Has Hart considered running for a state or federal office? A council member had suggested it. “So first thing I did was Google ‘running for office.’ And it said something like, ‘The first thing you have to do is contact your party official.’ Like no, I don’t. I said, ‘Thank God I do not have to do that,’ and I’m not doing that.”

“Are you looking for a campground?” A woman in an SUV pulls up alongside us on a dirt road, as we’re bumping along at about 10 miles per hour.

“No, we’re just driving the Lincoln Highway.”

“Oh, I thought you were lost.”

“Not at the moment.”

She smiles and speeds off.

After Cedar Rapids and Ames, both looking prosperous and vital, the Lincoln Highway brings us through small towns that have proud histories — Teddy Roosevelt and Ronald Reagan slept at the old Greider Hotel in Belle Plaine. But what of their futures? The Greider is long closed, but the liquor store next door is doing a brisk business today. An older woman is taking home a 30-pack of Natural Light; the younger guy behind her in line carries a 30 of Milwaukee’s Best. I sheepishly browse the local beers. The cashier says she’s expecting snow early — “That’s what the Farmers’ Almanac says, anyway. It’s been that kind of year.”

The end of the road in Iowa is Council Bluffs, across the Missouri River from Omaha. It’s Saturday night and our destination is — where else? — the Bass Pro Shop parking lot, part of a complex that includes a casino (the lot is fairly full), an arena (a drive-in showing of “Shrek” is sold out), and a shopping plaza that, from the sound of it, is hosting a classic rock guitar band. We walk over and learn it’s a fundraiser for a woman hurt in a motorcycle crash, and the band is called — and thankfully this seems to be an unrelated coincidence — Wrecked Becky. It’s a biker crowd of more than 100 people, no physical distancing. We are the only two people in masks, drawing stares. Maybe it’s best not to stay.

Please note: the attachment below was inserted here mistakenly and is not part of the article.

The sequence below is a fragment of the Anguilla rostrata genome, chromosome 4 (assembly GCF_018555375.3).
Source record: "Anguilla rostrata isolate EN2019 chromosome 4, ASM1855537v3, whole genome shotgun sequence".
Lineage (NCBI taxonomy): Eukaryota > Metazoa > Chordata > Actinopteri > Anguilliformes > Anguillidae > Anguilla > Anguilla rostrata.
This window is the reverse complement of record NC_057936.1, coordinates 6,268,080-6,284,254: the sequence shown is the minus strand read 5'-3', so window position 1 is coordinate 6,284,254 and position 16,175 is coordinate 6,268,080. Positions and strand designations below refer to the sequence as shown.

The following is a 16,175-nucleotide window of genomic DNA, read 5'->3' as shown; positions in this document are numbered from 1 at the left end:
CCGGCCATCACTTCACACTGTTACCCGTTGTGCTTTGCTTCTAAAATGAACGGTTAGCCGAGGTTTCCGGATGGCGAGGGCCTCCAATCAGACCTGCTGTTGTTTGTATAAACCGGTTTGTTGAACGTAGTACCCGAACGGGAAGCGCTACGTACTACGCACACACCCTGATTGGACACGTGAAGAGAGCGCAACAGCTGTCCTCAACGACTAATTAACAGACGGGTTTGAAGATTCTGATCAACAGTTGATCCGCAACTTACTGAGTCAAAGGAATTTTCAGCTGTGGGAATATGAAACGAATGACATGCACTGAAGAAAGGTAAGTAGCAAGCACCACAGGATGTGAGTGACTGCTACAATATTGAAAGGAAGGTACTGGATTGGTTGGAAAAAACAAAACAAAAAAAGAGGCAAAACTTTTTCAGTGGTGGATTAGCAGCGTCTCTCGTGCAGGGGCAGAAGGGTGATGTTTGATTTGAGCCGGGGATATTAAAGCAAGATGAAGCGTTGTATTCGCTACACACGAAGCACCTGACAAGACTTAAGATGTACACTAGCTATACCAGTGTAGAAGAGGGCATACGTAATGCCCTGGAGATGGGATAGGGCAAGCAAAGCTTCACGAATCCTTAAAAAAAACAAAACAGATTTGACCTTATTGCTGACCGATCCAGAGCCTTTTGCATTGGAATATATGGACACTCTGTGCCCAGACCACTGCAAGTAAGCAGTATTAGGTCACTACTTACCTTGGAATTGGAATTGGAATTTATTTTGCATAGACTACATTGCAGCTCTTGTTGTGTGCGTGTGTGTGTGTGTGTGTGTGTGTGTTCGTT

Lincoln, Nebraska, is not on the Lincoln Highway — the founders were ruthless about keeping the route straight — but it’s only a 55-mile detour to the south and there’s good reason to go: Lincoln is home to the nation’s only nonpartisan state legislature. Instead of running in party primaries, all candidates appear on the same primary ballot, without party labels. The election is open to all voters, including independents, and the top two finishers meet in the November election.

State Senator Adam Morfeld, a young Democrat representing Lincoln, talks about the practical consequences: “It builds incentives for you to reach across party lines and talk to everybody in your district and build a coalition. Whereas in a partisan primary, there’s no incentive — you only dial the Democrats or Republicans. … It brings that mind-set right on the front end that you represent everybody in your district and you generally have a more well-rounded understanding of the issues facing people in your district when you go in the Legislature. That’s the first big difference.”

What’s the second?

“We choose all of our committee chairs and our speaker by secret ballot. And so two-thirds of the legislators are Republicans, one-third are Democrats, but Democrats chair some of the most powerful committees in the Legislature.”

Like the election process, the committee selection process “incentivizes nonpartisan behavior and [rewards] those that are bridge-builders and moderate and thoughtful,” he says. “Because you’re not just rallying people in your own party, but you’re going across the aisle and saying, ‘Hey, I really want your support for this.’”

Morfeld points to his own record. “I’m a pretty liberal Democrat and I’ve been able to pass over 25 bills in a very conservative Legislature. You just don’t have the party-line voting. And there no party caucuses. There’s no minority leader, no majority leader. It’s more people-centric coalitions and issue-centric coalitions.”